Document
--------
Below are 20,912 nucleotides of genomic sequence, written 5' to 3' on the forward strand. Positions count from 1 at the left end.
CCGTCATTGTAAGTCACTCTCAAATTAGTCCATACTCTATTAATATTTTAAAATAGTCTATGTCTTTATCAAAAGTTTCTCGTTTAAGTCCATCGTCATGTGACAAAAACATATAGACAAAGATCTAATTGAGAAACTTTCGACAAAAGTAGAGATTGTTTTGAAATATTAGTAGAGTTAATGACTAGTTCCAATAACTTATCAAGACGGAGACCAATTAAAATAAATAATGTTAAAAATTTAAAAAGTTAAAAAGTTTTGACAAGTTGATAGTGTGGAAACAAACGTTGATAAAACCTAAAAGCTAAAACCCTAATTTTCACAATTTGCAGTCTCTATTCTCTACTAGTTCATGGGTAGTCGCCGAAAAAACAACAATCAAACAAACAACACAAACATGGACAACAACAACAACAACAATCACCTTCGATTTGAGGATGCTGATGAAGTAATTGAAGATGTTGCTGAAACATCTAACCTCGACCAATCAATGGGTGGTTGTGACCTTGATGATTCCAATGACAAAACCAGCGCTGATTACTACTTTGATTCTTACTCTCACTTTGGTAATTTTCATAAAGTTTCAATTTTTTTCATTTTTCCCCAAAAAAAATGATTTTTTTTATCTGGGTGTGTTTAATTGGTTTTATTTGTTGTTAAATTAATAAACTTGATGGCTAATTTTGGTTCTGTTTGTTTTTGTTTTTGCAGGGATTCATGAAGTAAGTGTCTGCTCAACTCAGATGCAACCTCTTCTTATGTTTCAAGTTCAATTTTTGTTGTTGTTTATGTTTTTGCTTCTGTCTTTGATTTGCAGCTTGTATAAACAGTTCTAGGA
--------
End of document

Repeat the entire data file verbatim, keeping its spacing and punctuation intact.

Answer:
Below are 20,912 nucleotides of genomic sequence, written 5' to 3' on the forward strand. Positions count from 1 at the left end.
CCGTCATTGTAAGTCACTCTCAAATTAGTCCATACTCTATTAATATTTTAAAATAGTCTATGTCTTTATCAAAAGTTTCTCGTTTAAGTCCATCGTCATGTGACAAAAACATATAGACAAAGATCTAATTGAGAAACTTTCGACAAAAGTAGAGATTGTTTTGAAATATTAGTAGAGTTAATGACTAGTTCCAATAACTTATCAAGACGGAGACCAATTAAAATAAATAATGTTAAAAATTTAAAAAGTTAAAAAGTTTTGACAAGTTGATAGTGTGGAAACAAACGTTGATAAAACCTAAAAGCTAAAACCCTAATTTTCACAATTTGCAGTCTCTATTCTCTACTAGTTCATGGGTAGTCGCCGAAAAAACAACAATCAAACAAACAACACAAACATGGACAACAACAACAACAACAATCACCTTCGATTTGAGGATGCTGATGAAGTAATTGAAGATGTTGCTGAAACATCTAACCTCGACCAATCAATGGGTGGTTGTGACCTTGATGATTCCAATGACAAAACCAGCGCTGATTACTACTTTGATTCTTACTCTCACTTTGGTAATTTTCATAAAGTTTCAATTTTTTTCATTTTTCCCCAAAAAAAATGATTTTTTTTATCTGGGTGTGTTTAATTGGTTTTATTTGTTGTTAAATTAATAAACTTGATGGCTAATTTTGGTTCTGTTTGTTTTTGTTTTTGCAGGGATTCATGAAGTAAGTGTCTGCTCAACTCAGATGCAACCTCTTCTTATGTTTCAAGTTCAATTTTTGTTGTTGTTTATGTTTTTGCTTCTGTCTTTGATTTGCAGCTTGTATAAACAGTTCTAGGA